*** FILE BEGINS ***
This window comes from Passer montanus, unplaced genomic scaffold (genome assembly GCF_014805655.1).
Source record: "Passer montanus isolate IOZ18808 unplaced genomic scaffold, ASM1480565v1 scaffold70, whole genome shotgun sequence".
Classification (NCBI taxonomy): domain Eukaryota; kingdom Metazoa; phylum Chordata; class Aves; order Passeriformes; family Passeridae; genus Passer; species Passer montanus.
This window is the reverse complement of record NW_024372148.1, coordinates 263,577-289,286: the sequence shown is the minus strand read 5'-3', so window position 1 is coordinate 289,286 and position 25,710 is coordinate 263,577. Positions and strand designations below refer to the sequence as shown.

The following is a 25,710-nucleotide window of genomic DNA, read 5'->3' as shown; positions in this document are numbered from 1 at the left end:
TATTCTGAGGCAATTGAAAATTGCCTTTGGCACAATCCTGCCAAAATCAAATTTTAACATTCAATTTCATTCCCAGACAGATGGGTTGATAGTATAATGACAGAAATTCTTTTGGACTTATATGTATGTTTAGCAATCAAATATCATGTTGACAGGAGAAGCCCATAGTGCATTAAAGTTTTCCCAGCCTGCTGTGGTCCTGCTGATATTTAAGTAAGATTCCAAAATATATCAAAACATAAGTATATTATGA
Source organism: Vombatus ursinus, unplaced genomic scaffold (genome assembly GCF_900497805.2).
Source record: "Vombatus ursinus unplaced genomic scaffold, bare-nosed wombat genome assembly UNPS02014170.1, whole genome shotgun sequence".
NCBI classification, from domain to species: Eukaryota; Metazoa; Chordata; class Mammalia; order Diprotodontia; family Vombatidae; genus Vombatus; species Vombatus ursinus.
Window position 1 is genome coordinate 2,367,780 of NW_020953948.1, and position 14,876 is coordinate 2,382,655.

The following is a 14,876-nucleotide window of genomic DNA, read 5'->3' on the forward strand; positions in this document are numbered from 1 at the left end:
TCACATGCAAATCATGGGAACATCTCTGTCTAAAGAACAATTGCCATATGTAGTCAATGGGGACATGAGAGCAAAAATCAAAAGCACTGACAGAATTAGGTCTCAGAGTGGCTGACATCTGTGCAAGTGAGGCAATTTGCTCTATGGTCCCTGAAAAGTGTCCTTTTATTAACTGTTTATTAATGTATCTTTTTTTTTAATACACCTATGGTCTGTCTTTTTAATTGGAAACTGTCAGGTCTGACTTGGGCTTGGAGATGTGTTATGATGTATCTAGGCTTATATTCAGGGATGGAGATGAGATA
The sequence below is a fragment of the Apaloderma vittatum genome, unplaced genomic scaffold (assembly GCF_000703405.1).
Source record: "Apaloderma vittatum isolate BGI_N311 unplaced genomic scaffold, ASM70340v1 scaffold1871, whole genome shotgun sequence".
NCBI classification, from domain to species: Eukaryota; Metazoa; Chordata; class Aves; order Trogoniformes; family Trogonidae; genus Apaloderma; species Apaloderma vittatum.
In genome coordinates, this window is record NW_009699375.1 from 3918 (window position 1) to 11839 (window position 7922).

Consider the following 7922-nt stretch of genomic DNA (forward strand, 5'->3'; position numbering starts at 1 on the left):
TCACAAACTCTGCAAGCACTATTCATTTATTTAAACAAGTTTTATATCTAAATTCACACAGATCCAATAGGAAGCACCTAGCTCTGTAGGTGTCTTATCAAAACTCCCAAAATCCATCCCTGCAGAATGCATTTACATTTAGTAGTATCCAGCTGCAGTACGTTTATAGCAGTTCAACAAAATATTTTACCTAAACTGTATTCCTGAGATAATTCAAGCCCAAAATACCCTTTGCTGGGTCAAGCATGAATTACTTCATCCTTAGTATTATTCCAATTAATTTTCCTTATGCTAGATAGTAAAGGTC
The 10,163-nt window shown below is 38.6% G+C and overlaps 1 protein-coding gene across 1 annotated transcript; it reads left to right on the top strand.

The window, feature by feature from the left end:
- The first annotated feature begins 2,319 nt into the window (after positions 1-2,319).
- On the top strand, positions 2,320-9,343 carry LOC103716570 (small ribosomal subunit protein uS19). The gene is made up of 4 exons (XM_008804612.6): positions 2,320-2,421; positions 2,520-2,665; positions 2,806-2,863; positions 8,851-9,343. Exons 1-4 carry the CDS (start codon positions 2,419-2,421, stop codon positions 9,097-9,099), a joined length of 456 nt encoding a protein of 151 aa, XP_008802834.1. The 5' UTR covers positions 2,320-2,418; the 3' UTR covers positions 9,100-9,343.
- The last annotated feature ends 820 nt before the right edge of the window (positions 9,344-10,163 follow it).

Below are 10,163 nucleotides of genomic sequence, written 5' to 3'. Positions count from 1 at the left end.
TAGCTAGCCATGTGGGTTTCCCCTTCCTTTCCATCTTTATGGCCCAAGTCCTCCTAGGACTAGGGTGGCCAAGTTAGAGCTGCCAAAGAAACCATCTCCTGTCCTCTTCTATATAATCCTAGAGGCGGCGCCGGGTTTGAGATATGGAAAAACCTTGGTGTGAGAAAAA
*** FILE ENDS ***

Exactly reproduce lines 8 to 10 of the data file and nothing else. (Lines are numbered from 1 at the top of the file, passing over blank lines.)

Source record: "Vombatus ursinus unplaced genomic scaffold, bare-nosed wombat genome assembly UNPS02014170.1, whole genome shotgun sequence".
NCBI classification, from domain to species: Eukaryota; Metazoa; Chordata; class Mammalia; order Diprotodontia; family Vombatidae; genus Vombatus; species Vombatus ursinus.
Window position 1 is genome coordinate 2,367,780 of NW_020953948.1, and position 14,876 is coordinate 2,382,655.